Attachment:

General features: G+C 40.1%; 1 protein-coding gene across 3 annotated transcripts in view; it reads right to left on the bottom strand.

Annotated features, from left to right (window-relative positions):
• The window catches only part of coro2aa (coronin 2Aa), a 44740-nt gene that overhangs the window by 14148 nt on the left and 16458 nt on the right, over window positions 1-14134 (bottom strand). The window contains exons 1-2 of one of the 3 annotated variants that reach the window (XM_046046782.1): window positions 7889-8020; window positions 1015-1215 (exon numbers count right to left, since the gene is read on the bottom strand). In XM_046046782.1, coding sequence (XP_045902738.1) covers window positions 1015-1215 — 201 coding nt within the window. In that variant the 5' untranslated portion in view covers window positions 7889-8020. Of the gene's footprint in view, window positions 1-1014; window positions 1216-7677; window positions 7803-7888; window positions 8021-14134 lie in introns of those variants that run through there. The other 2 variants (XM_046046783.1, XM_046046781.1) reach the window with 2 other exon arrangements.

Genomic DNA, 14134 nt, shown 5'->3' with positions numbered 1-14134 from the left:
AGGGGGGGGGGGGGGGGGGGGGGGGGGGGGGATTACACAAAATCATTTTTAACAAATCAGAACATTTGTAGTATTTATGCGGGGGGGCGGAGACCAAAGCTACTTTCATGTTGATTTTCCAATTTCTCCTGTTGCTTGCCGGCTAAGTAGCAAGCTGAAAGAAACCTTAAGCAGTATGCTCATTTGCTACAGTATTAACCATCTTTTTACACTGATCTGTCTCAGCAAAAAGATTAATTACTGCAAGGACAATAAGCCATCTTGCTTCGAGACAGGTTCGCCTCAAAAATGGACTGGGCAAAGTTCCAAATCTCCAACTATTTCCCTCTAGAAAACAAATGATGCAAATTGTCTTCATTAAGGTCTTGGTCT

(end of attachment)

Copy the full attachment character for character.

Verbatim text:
General features: G+C 40.1%; 1 protein-coding gene across 3 annotated transcripts in view; it reads right to left on the bottom strand.

Annotated features, from left to right (window-relative positions):
• The window catches only part of coro2aa (coronin 2Aa), a 44740-nt gene that overhangs the window by 14148 nt on the left and 16458 nt on the right, over window positions 1-14134 (bottom strand). The window contains exons 1-2 of one of the 3 annotated variants that reach the window (XM_046046782.1): window positions 7889-8020; window positions 1015-1215 (exon numbers count right to left, since the gene is read on the bottom strand). In XM_046046782.1, coding sequence (XP_045902738.1) covers window positions 1015-1215 — 201 coding nt within the window. In that variant the 5' untranslated portion in view covers window positions 7889-8020. Of the gene's footprint in view, window positions 1-1014; window positions 1216-7677; window positions 7803-7888; window positions 8021-14134 lie in introns of those variants that run through there. The other 2 variants (XM_046046783.1, XM_046046781.1) reach the window with 2 other exon arrangements.

Genomic DNA, 14134 nt, shown 5'->3' with positions numbered 1-14134 from the left:
AGGGGGGGGGGGGGGGGGGGGGGGGGGGGGGATTACACAAAATCATTTTTAACAAATCAGAACATTTGTAGTATTTATGCGGGGGGGCGGAGACCAAAGCTACTTTCATGTTGATTTTCCAATTTCTCCTGTTGCTTGCCGGCTAAGTAGCAAGCTGAAAGAAACCTTAAGCAGTATGCTCATTTGCTACAGTATTAACCATCTTTTTACACTGATCTGTCTCAGCAAAAAGATTAATTACTGCAAGGACAATAAGCCATCTTGCTTCGAGACAGGTTCGCCTCAAAAATGGACTGGGCAAAGTTCCAAATCTCCAACTATTTCCCTCTAGAAAACAAATGATGCAAATTGTCTTCATTAAGGTCTTGGTCT